How Rhyl became a sanctuary for Belgians in World War One
As Wales prepares to receive its share of refugees fleeing the conflict in Syria, a Denbighshire project is learning from the experiences of 66 Belgians who found sanctuary in Rhyl during World War One.
Their stories are set to be told in a lecture at Rhyl Little Theatre by Dr Christophe Declercq.
An expert from University College London and the University of Ghent, he has spent more than a decade researching the accounts of Belgian refugees across all parts of the UK.
The event is part of the Wales for Peace project - a four-year initiative backed by the Heritage Lottery Fund which aims to chart Wales' contribution to the search for peace in the century since World War One.
More than 4,500 Belgians arrived in Wales between 1914 and 1918.
The majority returned home after the liberation of their country. But they left behind a legacy of art in the form of a beautiful plaque in Bangor, carvings at the churches of Llanwenog and Llanfihangel-y-Creuddyn, Ceredigion, and the Belgian Pier on Anglesey.
Although, their most enduring gift was the intricately carved "Black Chair", made by Belgian refugee craftsmen and awarded posthumously to Hedd Wyn at the 1917 National Eisteddfod in Birkenhead, following his death at the Battle of Passchendaele in 1917.
But while many towns only wanted to host what was termed at the time "the better class of Belgian", Rhyl offered a home to the most impoverished and vulnerable.
Dr Declercq said it was a kindness which is still remembered in Belgium to this day.
"Rhyl, and even the whole of Wales, only received quite a small proportion of all the Belgians to come to Britain," he said.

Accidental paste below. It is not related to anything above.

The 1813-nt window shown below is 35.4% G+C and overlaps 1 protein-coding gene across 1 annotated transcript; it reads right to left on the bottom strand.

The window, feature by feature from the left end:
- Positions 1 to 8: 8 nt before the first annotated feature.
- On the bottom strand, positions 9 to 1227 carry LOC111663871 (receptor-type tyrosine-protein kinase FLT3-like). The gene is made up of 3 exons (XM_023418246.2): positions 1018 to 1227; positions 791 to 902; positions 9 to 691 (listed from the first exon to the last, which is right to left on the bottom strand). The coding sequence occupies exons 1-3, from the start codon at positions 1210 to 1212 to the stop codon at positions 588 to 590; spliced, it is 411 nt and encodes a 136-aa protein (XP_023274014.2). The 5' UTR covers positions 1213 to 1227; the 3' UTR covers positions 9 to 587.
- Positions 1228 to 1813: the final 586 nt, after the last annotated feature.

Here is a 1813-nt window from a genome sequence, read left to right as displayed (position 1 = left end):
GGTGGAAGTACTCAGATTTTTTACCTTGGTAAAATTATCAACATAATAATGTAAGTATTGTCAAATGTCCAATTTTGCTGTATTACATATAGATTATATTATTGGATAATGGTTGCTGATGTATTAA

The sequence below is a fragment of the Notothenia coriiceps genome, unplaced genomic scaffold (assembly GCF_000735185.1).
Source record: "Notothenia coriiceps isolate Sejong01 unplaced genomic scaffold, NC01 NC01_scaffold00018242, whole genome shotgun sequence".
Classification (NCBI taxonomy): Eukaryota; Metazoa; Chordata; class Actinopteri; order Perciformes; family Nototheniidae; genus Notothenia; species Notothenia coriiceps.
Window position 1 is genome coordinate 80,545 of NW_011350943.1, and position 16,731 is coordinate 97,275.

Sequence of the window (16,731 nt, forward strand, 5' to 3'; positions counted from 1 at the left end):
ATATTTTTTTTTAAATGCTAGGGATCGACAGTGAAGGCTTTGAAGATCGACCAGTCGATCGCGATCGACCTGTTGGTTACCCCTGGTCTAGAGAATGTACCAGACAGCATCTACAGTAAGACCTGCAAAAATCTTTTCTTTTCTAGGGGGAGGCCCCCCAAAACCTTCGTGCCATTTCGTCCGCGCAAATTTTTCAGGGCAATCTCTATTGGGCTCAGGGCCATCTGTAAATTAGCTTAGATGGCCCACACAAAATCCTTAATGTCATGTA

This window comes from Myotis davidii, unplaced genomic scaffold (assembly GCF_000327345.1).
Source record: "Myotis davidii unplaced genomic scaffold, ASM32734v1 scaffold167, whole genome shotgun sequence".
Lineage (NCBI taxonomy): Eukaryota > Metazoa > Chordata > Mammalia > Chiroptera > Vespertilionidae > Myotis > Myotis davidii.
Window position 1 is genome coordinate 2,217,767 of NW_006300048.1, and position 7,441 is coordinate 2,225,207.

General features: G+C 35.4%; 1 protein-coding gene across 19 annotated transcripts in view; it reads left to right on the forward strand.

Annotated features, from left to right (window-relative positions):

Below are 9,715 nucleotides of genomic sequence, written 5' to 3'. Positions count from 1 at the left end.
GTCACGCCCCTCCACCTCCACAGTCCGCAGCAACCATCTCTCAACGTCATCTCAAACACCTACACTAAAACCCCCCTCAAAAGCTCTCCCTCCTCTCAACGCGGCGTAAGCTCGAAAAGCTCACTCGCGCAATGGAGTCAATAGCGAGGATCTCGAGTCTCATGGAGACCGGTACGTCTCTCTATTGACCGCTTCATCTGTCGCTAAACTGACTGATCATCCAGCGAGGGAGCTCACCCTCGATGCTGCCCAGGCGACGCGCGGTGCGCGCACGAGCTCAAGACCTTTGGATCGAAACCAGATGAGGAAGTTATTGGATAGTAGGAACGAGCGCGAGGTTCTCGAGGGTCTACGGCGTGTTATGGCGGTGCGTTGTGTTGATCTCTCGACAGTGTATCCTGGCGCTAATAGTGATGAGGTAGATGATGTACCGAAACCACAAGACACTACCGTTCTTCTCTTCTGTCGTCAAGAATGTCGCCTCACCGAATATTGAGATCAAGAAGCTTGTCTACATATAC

"But when we started appealing for family memories we found a disproportionate number came from descendants of people who'd been in Wales.
"Rhyl can pride itself on the iconic photograph which has survived, showing the warm welcome given to the first refugees who arrived by train - an enormous crowd can be seen welcoming them.
"So I'm looking forward to meeting the people of Rhyl and north Wales in order to share my research, but also to learn more from them."
As with many towns, Swansea in particular, there was a pre-existing "pull factor" which helped draw the refugees to Rhyl.
Local historian Antoni Vitti, who received the Mayor of Rhyl's Ambassador Award in 2015 for his work on the project, explained that in Rhyl's case it was their local convent.
"St Mary's convent already had eight Belgian nuns at the time and the Mother Superior, Victoria O'Kearney, was so moved that she became the driving force behind welcoming the refugees to Rhyl," he said.
"It was only a small connection, but when you find yourself in a strange country, even the smallest link to home is vital.
"Once they'd acclimatised, most tended to move on from Rhyl to places where there was more work. But I think the Belgians liked Rhyl because of the scenery, and because of the image Lloyd George created of Wales and Belgium being two of the little countries sharing a similar bilingual culture."
Mr Vitti first became fascinated with the links between the town and Belgium when he discovered that one of the refugees had been buried there in an unmarked pauper's grave.
"I thought that needed putting right, so I went to Belgium in search of his family to get their permission to install a memorial," he explained.
"Whilst searching for his family I started to find more about the others who were here. The 'RefugeesinRhyl' website has now been seen by more than 125,000 people across the world, with more than half of them in Belgium.
"The project has led to new friendships both locally and overseas, and I'm so proud that Dr Declercq is acknowledging the research we have done here in Rhyl and North Wales, by coming to lecture here with me."